With so many Americans filing for bankruptcy nowadays, it's easy to understand how there are so many myths floating around on the Internet. Many people filing bankruptcy live in fear and worry of coming up to the 341 meeting or the meeting of creditors. There is this idea that the bankruptcy trustee is an angry monster intent on taking away all your stuff. In actuality, this is far from the truth.
When a person files a Chapter 7 or Chapter 13 bankruptcy, the court will appoint a trustee to administer the case. Usually, this person is an attorney that works for the Department of Justice as an independent contractor. It is not required for the trustee to be a licensed attorney to oversee bankruptcy cases. The bankruptcy trustee is responsible to review the bankruptcy petition and look for any discrepancies that might lead to questions at the 341 meeting. At the time of the 341 meeting, or the meeting of the creditors, the bankruptcy trustee will question the debtor on information that is relevant to their filing. During this meeting the debtor might be required to produce documentation supporting their bankruptcy petition.
When an individual is filing a Chapter 7 bankruptcy, the main goal of the trustee is to look for nonexempt assets. If assets are found that aren't protected under exemption laws and can be easily sold, the trustee can recover the property from the people filing bankruptcy and sell the items to disperse the proceeds amongst the creditors. Trustees are usually very fair with the debtors and offer alternatives if they are available. You have to remember, it's no fun for the trustee to gather up a bunch of household items and take them to the swap meet on a weekend for a few bucks. In a Chapter 7 bankruptcy, the trustee is paid $60 for every bankruptcy they administer, along with a percentage of any property they can recover and sell.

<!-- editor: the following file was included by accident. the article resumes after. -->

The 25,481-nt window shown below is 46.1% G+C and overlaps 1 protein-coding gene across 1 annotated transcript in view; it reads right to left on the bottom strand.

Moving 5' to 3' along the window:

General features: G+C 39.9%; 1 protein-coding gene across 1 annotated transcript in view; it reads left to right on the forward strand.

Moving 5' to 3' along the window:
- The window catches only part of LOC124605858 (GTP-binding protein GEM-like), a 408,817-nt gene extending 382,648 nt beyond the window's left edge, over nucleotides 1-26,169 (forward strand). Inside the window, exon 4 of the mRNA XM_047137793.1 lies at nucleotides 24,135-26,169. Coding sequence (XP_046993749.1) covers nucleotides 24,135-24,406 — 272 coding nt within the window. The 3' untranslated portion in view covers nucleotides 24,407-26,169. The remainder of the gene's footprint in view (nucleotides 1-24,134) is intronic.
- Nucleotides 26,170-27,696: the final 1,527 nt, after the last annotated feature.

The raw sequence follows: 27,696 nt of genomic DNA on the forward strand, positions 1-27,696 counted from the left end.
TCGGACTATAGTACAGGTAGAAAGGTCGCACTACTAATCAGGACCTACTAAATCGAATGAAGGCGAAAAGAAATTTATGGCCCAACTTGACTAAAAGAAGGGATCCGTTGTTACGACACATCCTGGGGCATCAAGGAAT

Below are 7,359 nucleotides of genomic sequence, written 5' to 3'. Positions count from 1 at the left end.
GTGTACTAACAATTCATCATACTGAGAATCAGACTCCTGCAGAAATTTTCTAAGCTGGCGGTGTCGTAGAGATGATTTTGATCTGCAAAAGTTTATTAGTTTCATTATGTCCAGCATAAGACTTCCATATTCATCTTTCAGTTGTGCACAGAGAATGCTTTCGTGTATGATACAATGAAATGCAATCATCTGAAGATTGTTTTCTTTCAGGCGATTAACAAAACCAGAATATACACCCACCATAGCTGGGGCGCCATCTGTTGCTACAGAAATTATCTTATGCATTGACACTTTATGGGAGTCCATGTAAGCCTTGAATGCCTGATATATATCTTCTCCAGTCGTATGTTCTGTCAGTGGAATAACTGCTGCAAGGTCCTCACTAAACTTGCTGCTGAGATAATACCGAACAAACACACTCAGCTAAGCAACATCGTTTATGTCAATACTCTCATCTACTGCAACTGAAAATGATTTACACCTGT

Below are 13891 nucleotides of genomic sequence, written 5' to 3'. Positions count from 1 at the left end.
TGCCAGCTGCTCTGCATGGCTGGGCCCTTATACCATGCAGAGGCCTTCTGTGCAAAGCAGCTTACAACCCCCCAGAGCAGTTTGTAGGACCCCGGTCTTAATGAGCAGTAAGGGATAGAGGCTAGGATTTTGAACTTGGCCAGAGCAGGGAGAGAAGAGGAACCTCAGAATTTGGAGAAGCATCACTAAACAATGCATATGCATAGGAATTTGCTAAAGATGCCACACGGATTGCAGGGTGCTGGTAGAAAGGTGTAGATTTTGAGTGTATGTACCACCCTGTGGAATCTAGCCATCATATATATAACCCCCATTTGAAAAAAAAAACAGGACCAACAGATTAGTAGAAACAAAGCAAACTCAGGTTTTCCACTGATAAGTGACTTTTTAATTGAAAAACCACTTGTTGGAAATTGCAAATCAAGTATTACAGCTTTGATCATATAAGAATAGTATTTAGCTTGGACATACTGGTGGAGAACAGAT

The goals of the trustee are much different in a Chapter 13 bankruptcy. Their basic job in a Chapter 13 is to figure out how much can a debtor afford to pay the creditors in the court ordered payment plan. The debtor's bankruptcy attorney will propose their idea of what is fair when it comes to income and expenses for their client. The trustee will closely review the proposal before it is submitted to the court. In a Chapter 13 bankruptcy the trustee is paid a percentage of the monthly payment to administer the case.
Although the process of filing bankruptcy can seem intimidating, there is really nothing to worry about as long as you tell the truth and are honest with the trustee. It's very helpful to have a bankruptcy attorney on your side, as most of them have personally worked with different trustees and know them well and what's expected of the debtor to have a successful discharge.
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